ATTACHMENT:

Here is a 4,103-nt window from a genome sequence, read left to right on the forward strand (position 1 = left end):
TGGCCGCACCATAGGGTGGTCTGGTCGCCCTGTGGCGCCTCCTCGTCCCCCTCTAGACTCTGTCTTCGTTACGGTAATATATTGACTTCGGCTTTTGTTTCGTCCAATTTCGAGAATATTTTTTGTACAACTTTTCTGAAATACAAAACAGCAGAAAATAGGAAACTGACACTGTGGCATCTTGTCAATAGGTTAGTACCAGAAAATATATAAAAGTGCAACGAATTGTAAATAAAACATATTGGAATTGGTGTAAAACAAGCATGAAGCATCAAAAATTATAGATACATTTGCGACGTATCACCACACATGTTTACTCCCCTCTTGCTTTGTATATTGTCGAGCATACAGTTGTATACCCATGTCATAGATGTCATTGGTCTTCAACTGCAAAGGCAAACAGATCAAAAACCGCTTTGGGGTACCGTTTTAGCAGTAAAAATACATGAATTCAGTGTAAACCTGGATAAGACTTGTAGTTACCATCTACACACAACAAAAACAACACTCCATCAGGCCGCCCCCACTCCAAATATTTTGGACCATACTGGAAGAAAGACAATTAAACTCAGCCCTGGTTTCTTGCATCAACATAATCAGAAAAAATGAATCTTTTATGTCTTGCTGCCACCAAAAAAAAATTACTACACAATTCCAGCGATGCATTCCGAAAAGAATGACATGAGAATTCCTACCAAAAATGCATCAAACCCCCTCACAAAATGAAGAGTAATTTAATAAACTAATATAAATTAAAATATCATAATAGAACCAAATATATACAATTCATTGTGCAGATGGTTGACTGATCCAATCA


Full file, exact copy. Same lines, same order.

Here is a 4,103-nt window from a genome sequence, read left to right on the forward strand (position 1 = left end):
TGGCCGCACCATAGGGTGGTCTGGTCGCCCTGTGGCGCCTCCTCGTCCCCCTCTAGACTCTGTCTTCGTTACGGTAATATATTGACTTCGGCTTTTGTTTCGTCCAATTTCGAGAATATTTTTTGTACAACTTTTCTGAAATACAAAACAGCAGAAAATAGGAAACTGACACTGTGGCATCTTGTCAATAGGTTAGTACCAGAAAATATATAAAAGTGCAACGAATTGTAAATAAAACATATTGGAATTGGTGTAAAACAAGCATGAAGCATCAAAAATTATAGATACATTTGCGACGTATCACCACACATGTTTACTCCCCTCTTGCTTTGTATATTGTCGAGCATACAGTTGTATACCCATGTCATAGATGTCATTGGTCTTCAACTGCAAAGGCAAACAGATCAAAAACCGCTTTGGGGTACCGTTTTAGCAGTAAAAATACATGAATTCAGTGTAAACCTGGATAAGACTTGTAGTTACCATCTACACACAACAAAAACAACACTCCATCAGGCCGCCCCCACTCCAAATATTTTGGACCATACTGGAAGAAAGACAATTAAACTCAGCCCTGGTTTCTTGCATCAACATAATCAGAAAAAATGAATCTTTTATGTCTTGCTGCCACCAAAAAAAAATTACTACACAATTCCAGCGATGCATTCCGAAAAGAATGACATGAGAATTCCTACCAAAAATGCATCAAACCCCCTCACAAAATGAAGAGTAATTTAATAAACTAATATAAATTAAAATATCATAATAGAACCAAATATATACAATTCATTGTGCAGATGGTTGACTGATCCAATCA